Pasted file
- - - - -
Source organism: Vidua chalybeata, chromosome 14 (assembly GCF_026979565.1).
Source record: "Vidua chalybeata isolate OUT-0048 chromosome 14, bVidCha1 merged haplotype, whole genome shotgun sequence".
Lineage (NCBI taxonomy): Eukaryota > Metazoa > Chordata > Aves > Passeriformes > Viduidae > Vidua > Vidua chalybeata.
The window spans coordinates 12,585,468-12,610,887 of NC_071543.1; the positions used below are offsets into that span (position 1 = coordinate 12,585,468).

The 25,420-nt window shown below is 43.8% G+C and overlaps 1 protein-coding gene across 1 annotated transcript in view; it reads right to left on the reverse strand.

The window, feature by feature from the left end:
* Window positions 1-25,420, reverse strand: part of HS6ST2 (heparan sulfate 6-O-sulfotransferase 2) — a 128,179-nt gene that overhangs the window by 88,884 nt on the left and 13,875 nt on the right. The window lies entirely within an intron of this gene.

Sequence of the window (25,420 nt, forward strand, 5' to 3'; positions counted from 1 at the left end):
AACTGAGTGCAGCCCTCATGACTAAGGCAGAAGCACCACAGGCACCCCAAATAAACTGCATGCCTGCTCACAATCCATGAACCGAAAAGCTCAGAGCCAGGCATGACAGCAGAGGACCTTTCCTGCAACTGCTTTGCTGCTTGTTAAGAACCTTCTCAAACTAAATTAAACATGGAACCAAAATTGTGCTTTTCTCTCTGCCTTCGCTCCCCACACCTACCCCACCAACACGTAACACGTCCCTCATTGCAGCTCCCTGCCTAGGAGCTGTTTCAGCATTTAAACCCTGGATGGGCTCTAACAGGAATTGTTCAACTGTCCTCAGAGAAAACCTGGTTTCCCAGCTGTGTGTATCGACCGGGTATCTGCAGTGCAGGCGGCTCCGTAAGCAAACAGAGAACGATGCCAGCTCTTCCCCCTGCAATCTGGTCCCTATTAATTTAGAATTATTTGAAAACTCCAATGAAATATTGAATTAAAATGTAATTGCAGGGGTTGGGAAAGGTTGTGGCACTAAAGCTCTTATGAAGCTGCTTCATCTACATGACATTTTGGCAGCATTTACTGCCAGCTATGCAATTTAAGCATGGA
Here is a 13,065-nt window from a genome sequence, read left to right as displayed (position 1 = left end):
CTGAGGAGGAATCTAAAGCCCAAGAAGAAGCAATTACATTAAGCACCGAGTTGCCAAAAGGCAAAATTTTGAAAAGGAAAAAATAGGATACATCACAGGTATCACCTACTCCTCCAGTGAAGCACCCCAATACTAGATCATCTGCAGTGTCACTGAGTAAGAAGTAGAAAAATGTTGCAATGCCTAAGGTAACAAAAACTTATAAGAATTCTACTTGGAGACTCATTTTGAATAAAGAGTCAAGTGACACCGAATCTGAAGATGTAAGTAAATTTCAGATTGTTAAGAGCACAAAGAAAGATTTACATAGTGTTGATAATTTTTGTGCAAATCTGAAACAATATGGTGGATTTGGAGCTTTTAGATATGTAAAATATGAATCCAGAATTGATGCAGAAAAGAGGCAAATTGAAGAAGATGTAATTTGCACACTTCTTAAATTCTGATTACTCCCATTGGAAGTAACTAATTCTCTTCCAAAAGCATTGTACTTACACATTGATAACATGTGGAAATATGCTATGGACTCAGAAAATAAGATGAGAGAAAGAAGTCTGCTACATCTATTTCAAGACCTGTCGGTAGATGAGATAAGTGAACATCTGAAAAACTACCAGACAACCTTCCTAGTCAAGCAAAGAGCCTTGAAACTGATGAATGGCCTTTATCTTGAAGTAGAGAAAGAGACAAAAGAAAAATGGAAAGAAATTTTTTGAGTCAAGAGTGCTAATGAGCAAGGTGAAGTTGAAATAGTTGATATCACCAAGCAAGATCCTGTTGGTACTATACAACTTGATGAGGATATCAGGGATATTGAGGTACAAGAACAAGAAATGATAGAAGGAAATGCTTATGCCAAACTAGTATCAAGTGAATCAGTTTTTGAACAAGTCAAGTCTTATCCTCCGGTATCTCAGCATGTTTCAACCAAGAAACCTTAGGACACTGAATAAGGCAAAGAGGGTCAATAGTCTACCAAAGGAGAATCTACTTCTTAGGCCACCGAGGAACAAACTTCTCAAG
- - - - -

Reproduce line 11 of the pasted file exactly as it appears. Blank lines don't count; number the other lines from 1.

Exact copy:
CTGAGGAGGAATCTAAAGCCCAAGAAGAAGCAATTACATTAAGCACCGAGTTGCCAAAAGGCAAAATTTTGAAAAGGAAAAAATAGGATACATCACAGGTATCACCTACTCCTCCAGTGAAGCACCCCAATACTAGATCATCTGCAGTGTCACTGAGTAAGAAGTAGAAAAATGTTGCAATGCCTAAGGTAACAAAAACTTATAAGAATTCTACTTGGAGACTCATTTTGAATAAAGAGTCAAGTGACACCGAATCTGAAGATGTAAGTAAATTTCAGATTGTTAAGAGCACAAAGAAAGATTTACATAGTGTTGATAATTTTTGTGCAAATCTGAAACAATATGGTGGATTTGGAGCTTTTAGATATGTAAAATATGAATCCAGAATTGATGCAGAAAAGAGGCAAATTGAAGAAGATGTAATTTGCACACTTCTTAAATTCTGATTACTCCCATTGGAAGTAACTAATTCTCTTCCAAAAGCATTGTACTTACACATTGATAACATGTGGAAATATGCTATGGACTCAGAAAATAAGATGAGAGAAAGAAGTCTGCTACATCTATTTCAAGACCTGTCGGTAGATGAGATAAGTGAACATCTGAAAAACTACCAGACAACCTTCCTAGTCAAGCAAAGAGCCTTGAAACTGATGAATGGCCTTTATCTTGAAGTAGAGAAAGAGACAAAAGAAAAATGGAAAGAAATTTTTTGAGTCAAGAGTGCTAATGAGCAAGGTGAAGTTGAAATAGTTGATATCACCAAGCAAGATCCTGTTGGTACTATACAACTTGATGAGGATATCAGGGATATTGAGGTACAAGAACAAGAAATGATAGAAGGAAATGCTTATGCCAAACTAGTATCAAGTGAATCAGTTTTTGAACAAGTCAAGTCTTATCCTCCGGTATCTCAGCATGTTTCAACCAAGAAACCTTAGGACACTGAATAAGGCAAAGAGGGTCAATAGTCTACCAAAGGAGAATCTACTTCTTAGGCCACCGAGGAACAAACTTCTCAAG